I was keen to find out what was happening with the Little Ringed Plovers (LRP). I got out of my car and stood in front of a mound to give some background to my outline, and scanned with my scope. It seemed quiet at first and I thought "had they gone", but then I picked up one, then a second and then a third, and a breathed a sigh of relief.
Little Ringed Plover
I decided to change position to get the sun behind me and have a proper systematic look across the site. As I headed round to the other side to stand in front of a hedge, again to give some background to my outline, I could see a large Lapwing chick and the adult alarm called when it thought I was too close.
In position I started scanning left to right and I immediately picked up a LRP chick, probably about 4-5 days old. It was running around feeding, gleaning invertebrates from the ground and the surface of vegetation. An adult approached it and it dived underneath the adult to be brooded, meaning to get a warm! This chick started feeding again and it joined two of it's siblings, looking quite comical on their out of proportion long legs. Even though it was nice, it was still early and still cool, so the adults were periodically brooding the youngsters.
Scanning further right I picked up another chick and an adult, and again it was being brooded every so often. I couldn't see any other chicks with this adult, but there was another adult further back so there could have been chicks with this bird.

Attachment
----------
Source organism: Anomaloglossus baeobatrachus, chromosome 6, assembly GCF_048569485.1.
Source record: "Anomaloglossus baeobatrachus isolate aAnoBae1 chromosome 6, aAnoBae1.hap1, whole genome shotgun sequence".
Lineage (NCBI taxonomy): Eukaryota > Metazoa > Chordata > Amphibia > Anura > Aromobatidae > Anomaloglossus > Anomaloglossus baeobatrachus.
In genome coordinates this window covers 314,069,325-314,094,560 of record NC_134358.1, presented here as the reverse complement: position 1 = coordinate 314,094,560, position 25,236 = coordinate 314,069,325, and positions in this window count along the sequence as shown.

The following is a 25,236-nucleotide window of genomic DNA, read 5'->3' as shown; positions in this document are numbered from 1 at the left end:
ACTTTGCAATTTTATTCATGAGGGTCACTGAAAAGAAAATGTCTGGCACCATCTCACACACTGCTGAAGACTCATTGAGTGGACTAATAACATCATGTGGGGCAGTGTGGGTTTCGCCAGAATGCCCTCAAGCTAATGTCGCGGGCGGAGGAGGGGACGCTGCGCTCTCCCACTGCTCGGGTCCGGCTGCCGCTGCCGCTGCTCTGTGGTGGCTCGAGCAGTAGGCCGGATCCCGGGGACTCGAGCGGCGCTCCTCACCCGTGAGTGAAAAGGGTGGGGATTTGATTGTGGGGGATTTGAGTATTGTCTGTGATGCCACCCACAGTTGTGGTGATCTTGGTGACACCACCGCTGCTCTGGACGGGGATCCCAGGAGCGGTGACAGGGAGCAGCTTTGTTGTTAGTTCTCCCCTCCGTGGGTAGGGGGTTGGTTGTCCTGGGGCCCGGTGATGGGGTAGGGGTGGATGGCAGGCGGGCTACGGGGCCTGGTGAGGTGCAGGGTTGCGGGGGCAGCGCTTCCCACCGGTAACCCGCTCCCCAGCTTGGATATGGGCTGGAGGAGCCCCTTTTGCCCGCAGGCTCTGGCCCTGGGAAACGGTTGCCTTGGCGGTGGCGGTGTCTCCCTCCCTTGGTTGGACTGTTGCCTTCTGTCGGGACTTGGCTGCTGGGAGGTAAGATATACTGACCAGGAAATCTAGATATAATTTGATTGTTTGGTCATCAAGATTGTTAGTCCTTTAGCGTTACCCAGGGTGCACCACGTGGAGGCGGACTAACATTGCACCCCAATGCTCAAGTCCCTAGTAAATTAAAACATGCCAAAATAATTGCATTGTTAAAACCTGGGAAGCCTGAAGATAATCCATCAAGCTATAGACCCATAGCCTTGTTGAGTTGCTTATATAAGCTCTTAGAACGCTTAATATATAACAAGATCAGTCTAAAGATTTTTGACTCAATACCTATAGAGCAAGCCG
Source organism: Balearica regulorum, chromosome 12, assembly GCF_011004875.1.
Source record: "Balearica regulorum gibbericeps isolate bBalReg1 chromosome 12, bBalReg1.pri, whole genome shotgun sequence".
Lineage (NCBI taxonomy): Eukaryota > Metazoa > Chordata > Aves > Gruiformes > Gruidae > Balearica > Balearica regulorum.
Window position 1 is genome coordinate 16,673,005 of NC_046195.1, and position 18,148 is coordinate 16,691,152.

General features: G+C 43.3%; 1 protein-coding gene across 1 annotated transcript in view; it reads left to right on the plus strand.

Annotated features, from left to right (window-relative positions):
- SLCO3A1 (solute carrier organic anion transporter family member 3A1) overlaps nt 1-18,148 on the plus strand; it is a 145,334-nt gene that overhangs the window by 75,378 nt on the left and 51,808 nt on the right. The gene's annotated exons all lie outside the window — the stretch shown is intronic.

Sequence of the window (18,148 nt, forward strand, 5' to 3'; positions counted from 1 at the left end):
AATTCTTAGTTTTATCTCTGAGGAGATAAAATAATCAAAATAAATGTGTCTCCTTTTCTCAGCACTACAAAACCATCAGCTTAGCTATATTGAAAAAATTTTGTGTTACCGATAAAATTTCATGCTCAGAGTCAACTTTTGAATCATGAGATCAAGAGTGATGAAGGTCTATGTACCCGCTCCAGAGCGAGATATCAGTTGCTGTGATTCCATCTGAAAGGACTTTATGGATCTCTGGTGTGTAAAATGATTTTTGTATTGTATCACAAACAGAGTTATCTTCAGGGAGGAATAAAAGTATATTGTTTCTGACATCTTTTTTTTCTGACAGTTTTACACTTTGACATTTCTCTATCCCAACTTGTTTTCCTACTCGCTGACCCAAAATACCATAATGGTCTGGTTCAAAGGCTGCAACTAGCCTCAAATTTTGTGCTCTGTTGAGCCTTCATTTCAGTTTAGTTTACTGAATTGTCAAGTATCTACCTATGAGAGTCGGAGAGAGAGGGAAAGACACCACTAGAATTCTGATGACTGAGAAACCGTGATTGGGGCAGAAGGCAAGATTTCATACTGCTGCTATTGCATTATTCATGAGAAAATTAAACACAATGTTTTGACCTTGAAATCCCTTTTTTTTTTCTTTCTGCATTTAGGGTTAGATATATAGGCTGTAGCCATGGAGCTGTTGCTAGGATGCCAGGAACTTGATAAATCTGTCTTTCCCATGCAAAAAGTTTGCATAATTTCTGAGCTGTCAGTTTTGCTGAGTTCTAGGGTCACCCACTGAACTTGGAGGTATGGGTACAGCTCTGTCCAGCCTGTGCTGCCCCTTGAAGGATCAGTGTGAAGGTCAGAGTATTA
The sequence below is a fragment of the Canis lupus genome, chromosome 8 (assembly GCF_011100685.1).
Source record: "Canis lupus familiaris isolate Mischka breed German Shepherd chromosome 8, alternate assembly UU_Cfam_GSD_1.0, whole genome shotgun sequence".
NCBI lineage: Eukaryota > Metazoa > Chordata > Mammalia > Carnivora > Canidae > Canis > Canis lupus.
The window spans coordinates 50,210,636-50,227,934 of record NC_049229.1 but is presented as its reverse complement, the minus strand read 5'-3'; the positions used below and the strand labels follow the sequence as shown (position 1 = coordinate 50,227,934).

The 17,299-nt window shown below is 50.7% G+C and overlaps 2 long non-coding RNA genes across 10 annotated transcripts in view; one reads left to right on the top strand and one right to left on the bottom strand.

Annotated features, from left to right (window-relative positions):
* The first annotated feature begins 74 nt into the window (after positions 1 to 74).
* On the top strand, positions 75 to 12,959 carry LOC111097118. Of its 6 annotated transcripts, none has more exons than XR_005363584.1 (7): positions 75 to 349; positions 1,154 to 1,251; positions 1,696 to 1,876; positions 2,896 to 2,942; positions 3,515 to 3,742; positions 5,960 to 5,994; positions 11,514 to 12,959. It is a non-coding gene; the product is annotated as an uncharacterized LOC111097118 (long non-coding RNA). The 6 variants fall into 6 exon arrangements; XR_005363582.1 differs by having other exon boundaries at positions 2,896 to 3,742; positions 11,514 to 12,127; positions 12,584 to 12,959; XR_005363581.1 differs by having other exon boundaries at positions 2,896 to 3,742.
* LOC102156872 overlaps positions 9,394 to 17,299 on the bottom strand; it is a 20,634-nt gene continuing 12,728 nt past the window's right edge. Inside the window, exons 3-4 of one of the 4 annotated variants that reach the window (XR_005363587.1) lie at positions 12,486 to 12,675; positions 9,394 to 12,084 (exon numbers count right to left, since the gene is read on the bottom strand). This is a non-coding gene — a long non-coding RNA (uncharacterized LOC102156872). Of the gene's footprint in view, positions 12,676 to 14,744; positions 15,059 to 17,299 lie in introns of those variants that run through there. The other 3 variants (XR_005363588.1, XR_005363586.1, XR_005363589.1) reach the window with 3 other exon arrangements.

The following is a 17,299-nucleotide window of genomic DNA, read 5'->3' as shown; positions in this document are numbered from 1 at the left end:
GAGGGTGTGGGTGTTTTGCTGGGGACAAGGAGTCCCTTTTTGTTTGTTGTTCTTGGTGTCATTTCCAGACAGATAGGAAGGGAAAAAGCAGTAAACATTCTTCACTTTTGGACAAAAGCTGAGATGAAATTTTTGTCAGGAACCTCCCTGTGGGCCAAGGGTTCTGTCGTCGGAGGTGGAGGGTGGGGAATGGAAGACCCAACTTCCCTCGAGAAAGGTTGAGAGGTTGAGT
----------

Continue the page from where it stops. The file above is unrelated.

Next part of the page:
Continuing my scan right I picked up an adult LRP 'sitting' on eggs. As I watched the other adult came in with short runs, stop, listen, short run, stop etc. The sitting bird then got up and the other adult settled down on the nest scrape.
Scanning right some more, I picked up another adult on eggs, so that was at least four pairs. I didn't check the extreme east of the site as I didn't want to disturb the four pairs that I had found! So, there could easily have been a fifth pair as there was enough habitat. Little Ringed Plovers are given special protection under Schedule 1 of the Wildlife and Countryside Act, and I had to be licensed to visit the site.
With all my attention on the LRPs I sort of kept my eye off the other birds using the site. Having said that the reason for the survey in the first place was that it looked suitable for Little Ringed Plover. The other bits and pieces of interest that I had were a singing Yellowhammer, Whitethroat, Lesser Whitethroat and Blackcap.
There was also good numbers of Common Blue butterflies, and I must have had at least 30 in area of grassland when I walked back to my car.
I'm northward bound tomorrow, to that National Park in Cumbria with the mountains in it. I'll be glad to heading north again because on my way back this morning the M6 northbound was shut because of an accident and the hour and twenty minute journey took me three hours!